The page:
Ha-Joon Chang is the economist from Cambridge. He broadly specialises in the field of development economics, but famous for his books “23 Things They Don’t Tell You About Capitalism.”  (I have not read that book).

I picked up “the Manual” with the idea of refreshing my knowledge of basic economics. For this purpose, I think, the book is not the best source, but I found a few very interesting and useful parts and ideas in the book nevertheless.

He splits the book in two parts. It is the secon
Maru Kun
...when faced with an economic argument, you must ask the age-old question 'Cui bono?' - Who benefits?...

Or in other words, "follow the money".

So says Ha-Joon Chang in the epilogue to this excellent introduction to economics which shows how economic questions cannot be separated from political questions and which helps explain how politicians hide behind smokescreens of economic theory and economic jargon to advance policies that favour particular interest groups - more often than not the rich
I really wanted to like this, but I felt like looking at economics this way was more disjointed than helpful. Instead of presenting a textbook approach to economics, Ha-Joon Chang tackles it more conversationally. After digging into the history of economic thought he explores a variety of current events and shows their ties to economics. Readers may take away a greater appreciation for what economics can tell us, but they probably won't get an understanding of how to "do" economics.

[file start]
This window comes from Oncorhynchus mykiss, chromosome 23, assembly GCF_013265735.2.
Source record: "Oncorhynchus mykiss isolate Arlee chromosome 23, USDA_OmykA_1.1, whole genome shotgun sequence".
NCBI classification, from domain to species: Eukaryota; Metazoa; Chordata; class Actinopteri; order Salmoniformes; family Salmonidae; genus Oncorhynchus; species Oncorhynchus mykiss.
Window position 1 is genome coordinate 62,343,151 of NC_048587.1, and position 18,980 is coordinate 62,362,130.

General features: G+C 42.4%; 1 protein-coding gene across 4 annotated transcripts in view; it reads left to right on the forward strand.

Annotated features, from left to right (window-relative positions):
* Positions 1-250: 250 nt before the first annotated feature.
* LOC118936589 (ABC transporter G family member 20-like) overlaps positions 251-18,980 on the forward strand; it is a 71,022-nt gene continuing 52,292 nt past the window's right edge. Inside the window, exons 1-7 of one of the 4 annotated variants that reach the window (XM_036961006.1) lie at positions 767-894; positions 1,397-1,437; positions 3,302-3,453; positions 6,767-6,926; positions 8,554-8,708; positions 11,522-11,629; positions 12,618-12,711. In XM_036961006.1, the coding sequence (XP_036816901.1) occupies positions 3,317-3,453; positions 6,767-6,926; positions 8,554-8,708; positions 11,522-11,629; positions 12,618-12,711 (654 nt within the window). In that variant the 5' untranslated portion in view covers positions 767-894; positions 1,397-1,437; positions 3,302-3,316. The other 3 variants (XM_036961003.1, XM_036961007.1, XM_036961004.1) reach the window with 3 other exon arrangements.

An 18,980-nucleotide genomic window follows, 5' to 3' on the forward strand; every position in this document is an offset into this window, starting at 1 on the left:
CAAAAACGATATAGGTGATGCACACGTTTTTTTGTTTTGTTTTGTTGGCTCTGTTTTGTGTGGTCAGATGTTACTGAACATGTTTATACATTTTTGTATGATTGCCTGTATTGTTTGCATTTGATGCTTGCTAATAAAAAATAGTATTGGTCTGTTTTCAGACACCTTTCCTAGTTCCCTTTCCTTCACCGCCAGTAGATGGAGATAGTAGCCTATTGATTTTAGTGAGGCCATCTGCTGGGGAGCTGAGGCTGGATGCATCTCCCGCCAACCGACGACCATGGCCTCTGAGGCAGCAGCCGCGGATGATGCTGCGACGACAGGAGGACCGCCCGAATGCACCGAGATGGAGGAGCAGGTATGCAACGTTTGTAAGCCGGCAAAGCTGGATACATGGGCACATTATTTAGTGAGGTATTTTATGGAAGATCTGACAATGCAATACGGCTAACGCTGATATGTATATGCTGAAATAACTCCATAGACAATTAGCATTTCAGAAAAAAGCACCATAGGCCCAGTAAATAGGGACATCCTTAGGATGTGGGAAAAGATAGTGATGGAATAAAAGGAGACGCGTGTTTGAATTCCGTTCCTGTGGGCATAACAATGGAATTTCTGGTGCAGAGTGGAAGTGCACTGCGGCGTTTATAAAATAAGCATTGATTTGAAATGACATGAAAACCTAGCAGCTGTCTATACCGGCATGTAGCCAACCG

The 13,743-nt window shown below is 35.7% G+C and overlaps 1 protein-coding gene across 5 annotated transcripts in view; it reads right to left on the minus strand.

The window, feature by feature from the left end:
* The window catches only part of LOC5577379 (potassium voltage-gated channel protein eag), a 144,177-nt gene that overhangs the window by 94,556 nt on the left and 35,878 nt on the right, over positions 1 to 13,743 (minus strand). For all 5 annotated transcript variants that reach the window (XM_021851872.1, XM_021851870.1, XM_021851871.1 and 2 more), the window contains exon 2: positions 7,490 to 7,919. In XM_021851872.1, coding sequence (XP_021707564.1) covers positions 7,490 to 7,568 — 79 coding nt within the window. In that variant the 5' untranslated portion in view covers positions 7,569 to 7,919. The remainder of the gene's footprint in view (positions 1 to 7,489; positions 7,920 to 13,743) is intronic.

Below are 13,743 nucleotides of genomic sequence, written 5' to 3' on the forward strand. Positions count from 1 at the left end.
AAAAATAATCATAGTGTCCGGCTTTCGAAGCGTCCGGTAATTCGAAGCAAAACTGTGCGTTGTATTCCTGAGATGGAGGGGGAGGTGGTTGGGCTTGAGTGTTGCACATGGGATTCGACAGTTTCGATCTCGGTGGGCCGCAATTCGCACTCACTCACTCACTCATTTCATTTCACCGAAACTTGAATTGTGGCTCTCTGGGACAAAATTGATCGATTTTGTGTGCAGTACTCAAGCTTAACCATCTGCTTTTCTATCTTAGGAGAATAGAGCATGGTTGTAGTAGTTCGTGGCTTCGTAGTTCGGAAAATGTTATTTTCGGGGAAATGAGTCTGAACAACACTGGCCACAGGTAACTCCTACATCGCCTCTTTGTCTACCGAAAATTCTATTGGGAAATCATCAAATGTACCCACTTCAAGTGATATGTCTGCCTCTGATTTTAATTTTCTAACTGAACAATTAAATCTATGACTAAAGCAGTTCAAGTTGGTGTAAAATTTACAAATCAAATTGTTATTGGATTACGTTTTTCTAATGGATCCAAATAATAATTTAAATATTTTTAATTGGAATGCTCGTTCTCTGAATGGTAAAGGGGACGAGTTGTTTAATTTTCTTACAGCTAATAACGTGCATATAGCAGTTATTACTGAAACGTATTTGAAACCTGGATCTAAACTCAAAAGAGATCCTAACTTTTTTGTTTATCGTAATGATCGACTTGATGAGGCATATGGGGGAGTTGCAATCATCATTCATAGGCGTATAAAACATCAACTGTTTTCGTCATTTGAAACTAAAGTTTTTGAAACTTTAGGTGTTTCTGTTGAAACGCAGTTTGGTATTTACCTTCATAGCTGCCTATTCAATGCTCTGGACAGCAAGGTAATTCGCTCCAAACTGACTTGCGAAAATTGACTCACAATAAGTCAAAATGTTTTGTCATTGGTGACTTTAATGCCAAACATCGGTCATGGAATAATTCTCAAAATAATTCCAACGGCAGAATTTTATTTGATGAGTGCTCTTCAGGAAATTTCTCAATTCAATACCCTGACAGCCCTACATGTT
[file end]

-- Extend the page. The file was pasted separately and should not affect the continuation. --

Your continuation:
Sep 13, 2016 rated it really liked it  ·  review of another edition
Recommends it for: The people fearing economics
Irresistable, likeable introductory book to Economics. I can say that as being a economics student,have struggled quite a bit with the lame,dry, scientific, imaginary diagram prone idealistic neoclassical way of learning. The subject was also taught very very mechanically as a means to maximize our grades and careers.

The first thing the writer does is to break the ' hoax of being a science to be known only by specialist'. You don't need to be a genius to know what people do, why the price keeps
Jan 04, 2015 rated it it was amazing  ·  review of another edition
Shelves: ha-joon-chang
This is a brilliant book that dismantles the current fetishism that tries to turn economics--a study of human behavior and its consequences with all the uncertainty and rough edges that any investigation of people and the way they act must contain--into a materialistic science like physics or chemistry with the same rigor and exactitude. The basic assumptions of classical, neo-classical, neo-liberal and most economic thought are based on some core principles which, when looked at apart from the ...more